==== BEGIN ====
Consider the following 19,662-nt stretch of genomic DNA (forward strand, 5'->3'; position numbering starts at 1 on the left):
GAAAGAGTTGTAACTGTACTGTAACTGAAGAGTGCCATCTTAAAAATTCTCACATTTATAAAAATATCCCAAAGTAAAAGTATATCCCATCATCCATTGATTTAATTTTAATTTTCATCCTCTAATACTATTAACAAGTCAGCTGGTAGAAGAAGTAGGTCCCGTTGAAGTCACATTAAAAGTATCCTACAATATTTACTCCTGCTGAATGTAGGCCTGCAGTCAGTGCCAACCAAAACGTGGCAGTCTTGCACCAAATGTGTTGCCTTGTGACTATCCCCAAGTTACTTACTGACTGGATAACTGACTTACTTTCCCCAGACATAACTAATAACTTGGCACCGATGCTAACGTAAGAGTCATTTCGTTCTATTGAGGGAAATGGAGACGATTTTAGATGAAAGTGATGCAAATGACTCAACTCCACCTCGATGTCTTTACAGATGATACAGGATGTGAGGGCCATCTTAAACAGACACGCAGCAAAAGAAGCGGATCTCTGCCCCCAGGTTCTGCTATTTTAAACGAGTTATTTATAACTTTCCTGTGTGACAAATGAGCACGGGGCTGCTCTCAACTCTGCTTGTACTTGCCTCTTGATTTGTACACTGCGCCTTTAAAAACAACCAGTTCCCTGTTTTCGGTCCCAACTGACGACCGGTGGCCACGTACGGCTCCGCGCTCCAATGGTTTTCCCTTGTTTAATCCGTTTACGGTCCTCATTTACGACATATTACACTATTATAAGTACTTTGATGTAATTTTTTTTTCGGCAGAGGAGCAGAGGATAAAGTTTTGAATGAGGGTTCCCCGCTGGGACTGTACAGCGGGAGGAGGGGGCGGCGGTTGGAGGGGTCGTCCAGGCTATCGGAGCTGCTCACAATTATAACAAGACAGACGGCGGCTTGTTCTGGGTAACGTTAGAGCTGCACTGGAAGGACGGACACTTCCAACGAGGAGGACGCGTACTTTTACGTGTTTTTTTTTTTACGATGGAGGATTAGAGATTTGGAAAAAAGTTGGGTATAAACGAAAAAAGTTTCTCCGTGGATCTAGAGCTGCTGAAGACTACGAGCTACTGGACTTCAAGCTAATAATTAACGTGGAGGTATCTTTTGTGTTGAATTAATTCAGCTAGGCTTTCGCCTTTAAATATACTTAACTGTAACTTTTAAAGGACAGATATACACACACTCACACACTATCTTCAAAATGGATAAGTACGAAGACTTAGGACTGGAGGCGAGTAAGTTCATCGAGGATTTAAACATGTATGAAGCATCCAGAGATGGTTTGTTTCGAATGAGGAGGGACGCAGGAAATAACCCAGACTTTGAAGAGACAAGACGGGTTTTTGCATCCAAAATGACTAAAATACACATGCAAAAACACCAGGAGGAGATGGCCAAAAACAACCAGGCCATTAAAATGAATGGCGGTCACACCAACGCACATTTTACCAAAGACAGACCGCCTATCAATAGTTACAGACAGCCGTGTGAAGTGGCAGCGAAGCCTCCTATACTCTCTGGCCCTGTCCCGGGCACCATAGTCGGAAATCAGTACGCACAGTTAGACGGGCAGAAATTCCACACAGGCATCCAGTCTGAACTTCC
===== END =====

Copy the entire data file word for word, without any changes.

Consider the following 19,662-nt stretch of genomic DNA (forward strand, 5'->3'; position numbering starts at 1 on the left):
GAAAGAGTTGTAACTGTACTGTAACTGAAGAGTGCCATCTTAAAAATTCTCACATTTATAAAAATATCCCAAAGTAAAAGTATATCCCATCATCCATTGATTTAATTTTAATTTTCATCCTCTAATACTATTAACAAGTCAGCTGGTAGAAGAAGTAGGTCCCGTTGAAGTCACATTAAAAGTATCCTACAATATTTACTCCTGCTGAATGTAGGCCTGCAGTCAGTGCCAACCAAAACGTGGCAGTCTTGCACCAAATGTGTTGCCTTGTGACTATCCCCAAGTTACTTACTGACTGGATAACTGACTTACTTTCCCCAGACATAACTAATAACTTGGCACCGATGCTAACGTAAGAGTCATTTCGTTCTATTGAGGGAAATGGAGACGATTTTAGATGAAAGTGATGCAAATGACTCAACTCCACCTCGATGTCTTTACAGATGATACAGGATGTGAGGGCCATCTTAAACAGACACGCAGCAAAAGAAGCGGATCTCTGCCCCCAGGTTCTGCTATTTTAAACGAGTTATTTATAACTTTCCTGTGTGACAAATGAGCACGGGGCTGCTCTCAACTCTGCTTGTACTTGCCTCTTGATTTGTACACTGCGCCTTTAAAAACAACCAGTTCCCTGTTTTCGGTCCCAACTGACGACCGGTGGCCACGTACGGCTCCGCGCTCCAATGGTTTTCCCTTGTTTAATCCGTTTACGGTCCTCATTTACGACATATTACACTATTATAAGTACTTTGATGTAATTTTTTTTTCGGCAGAGGAGCAGAGGATAAAGTTTTGAATGAGGGTTCCCCGCTGGGACTGTACAGCGGGAGGAGGGGGCGGCGGTTGGAGGGGTCGTCCAGGCTATCGGAGCTGCTCACAATTATAACAAGACAGACGGCGGCTTGTTCTGGGTAACGTTAGAGCTGCACTGGAAGGACGGACACTTCCAACGAGGAGGACGCGTACTTTTACGTGTTTTTTTTTTTACGATGGAGGATTAGAGATTTGGAAAAAAGTTGGGTATAAACGAAAAAAGTTTCTCCGTGGATCTAGAGCTGCTGAAGACTACGAGCTACTGGACTTCAAGCTAATAATTAACGTGGAGGTATCTTTTGTGTTGAATTAATTCAGCTAGGCTTTCGCCTTTAAATATACTTAACTGTAACTTTTAAAGGACAGATATACACACACTCACACACTATCTTCAAAATGGATAAGTACGAAGACTTAGGACTGGAGGCGAGTAAGTTCATCGAGGATTTAAACATGTATGAAGCATCCAGAGATGGTTTGTTTCGAATGAGGAGGGACGCAGGAAATAACCCAGACTTTGAAGAGACAAGACGGGTTTTTGCATCCAAAATGACTAAAATACACATGCAAAAACACCAGGAGGAGATGGCCAAAAACAACCAGGCCATTAAAATGAATGGCGGTCACACCAACGCACATTTTACCAAAGACAGACCGCCTATCAATAGTTACAGACAGCCGTGTGAAGTGGCAGCGAAGCCTCCTATACTCTCTGGCCCTGTCCCGGGCACCATAGTCGGAAATCAGTACGCACAGTTAGACGGGCAGAAATTCCACACAGGCATCCAGTCTGAACTTCC